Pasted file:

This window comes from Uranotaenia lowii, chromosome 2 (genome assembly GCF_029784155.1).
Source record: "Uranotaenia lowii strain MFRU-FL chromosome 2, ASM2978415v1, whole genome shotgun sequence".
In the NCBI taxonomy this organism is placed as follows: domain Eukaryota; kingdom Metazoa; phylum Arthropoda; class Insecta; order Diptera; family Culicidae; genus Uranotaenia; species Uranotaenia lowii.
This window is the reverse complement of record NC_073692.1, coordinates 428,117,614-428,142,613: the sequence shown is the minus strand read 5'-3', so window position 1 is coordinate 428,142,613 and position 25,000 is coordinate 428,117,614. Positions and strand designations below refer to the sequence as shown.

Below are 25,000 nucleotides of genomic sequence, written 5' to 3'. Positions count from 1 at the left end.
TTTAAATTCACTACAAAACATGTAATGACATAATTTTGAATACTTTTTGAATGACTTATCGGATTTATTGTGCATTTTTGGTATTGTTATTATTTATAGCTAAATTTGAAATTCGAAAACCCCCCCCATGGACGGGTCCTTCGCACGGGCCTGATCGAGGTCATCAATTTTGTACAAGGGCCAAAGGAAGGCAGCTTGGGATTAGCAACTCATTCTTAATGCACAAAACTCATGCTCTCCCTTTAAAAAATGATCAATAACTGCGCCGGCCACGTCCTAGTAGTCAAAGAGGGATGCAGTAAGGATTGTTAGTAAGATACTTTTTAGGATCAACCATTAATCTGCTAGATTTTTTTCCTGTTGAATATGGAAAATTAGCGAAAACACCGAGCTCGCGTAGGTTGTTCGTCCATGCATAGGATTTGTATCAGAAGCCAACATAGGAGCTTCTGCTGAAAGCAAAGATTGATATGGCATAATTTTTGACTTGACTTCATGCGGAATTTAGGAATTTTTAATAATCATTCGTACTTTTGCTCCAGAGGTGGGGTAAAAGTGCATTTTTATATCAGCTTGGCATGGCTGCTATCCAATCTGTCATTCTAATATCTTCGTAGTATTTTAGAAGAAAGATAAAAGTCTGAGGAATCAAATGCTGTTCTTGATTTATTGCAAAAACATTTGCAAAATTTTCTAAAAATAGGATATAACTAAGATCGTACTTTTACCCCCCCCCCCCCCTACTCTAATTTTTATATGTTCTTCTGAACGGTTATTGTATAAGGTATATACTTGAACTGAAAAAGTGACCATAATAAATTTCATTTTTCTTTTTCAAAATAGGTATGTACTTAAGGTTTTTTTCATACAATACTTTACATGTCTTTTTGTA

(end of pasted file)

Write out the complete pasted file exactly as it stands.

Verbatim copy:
This window comes from Uranotaenia lowii, chromosome 2 (genome assembly GCF_029784155.1).
Source record: "Uranotaenia lowii strain MFRU-FL chromosome 2, ASM2978415v1, whole genome shotgun sequence".
In the NCBI taxonomy this organism is placed as follows: domain Eukaryota; kingdom Metazoa; phylum Arthropoda; class Insecta; order Diptera; family Culicidae; genus Uranotaenia; species Uranotaenia lowii.
This window is the reverse complement of record NC_073692.1, coordinates 428,117,614-428,142,613: the sequence shown is the minus strand read 5'-3', so window position 1 is coordinate 428,142,613 and position 25,000 is coordinate 428,117,614. Positions and strand designations below refer to the sequence as shown.

Below are 25,000 nucleotides of genomic sequence, written 5' to 3'. Positions count from 1 at the left end.
TTTAAATTCACTACAAAACATGTAATGACATAATTTTGAATACTTTTTGAATGACTTATCGGATTTATTGTGCATTTTTGGTATTGTTATTATTTATAGCTAAATTTGAAATTCGAAAACCCCCCCCATGGACGGGTCCTTCGCACGGGCCTGATCGAGGTCATCAATTTTGTACAAGGGCCAAAGGAAGGCAGCTTGGGATTAGCAACTCATTCTTAATGCACAAAACTCATGCTCTCCCTTTAAAAAATGATCAATAACTGCGCCGGCCACGTCCTAGTAGTCAAAGAGGGATGCAGTAAGGATTGTTAGTAAGATACTTTTTAGGATCAACCATTAATCTGCTAGATTTTTTTCCTGTTGAATATGGAAAATTAGCGAAAACACCGAGCTCGCGTAGGTTGTTCGTCCATGCATAGGATTTGTATCAGAAGCCAACATAGGAGCTTCTGCTGAAAGCAAAGATTGATATGGCATAATTTTTGACTTGACTTCATGCGGAATTTAGGAATTTTTAATAATCATTCGTACTTTTGCTCCAGAGGTGGGGTAAAAGTGCATTTTTATATCAGCTTGGCATGGCTGCTATCCAATCTGTCATTCTAATATCTTCGTAGTATTTTAGAAGAAAGATAAAAGTCTGAGGAATCAAATGCTGTTCTTGATTTATTGCAAAAACATTTGCAAAATTTTCTAAAAATAGGATATAACTAAGATCGTACTTTTACCCCCCCCCCCCCCTACTCTAATTTTTATATGTTCTTCTGAACGGTTATTGTATAAGGTATATACTTGAACTGAAAAAGTGACCATAATAAATTTCATTTTTCTTTTTCAAAATAGGTATGTACTTAAGGTTTTTTTCATACAATACTTTACATGTCTTTTTGTA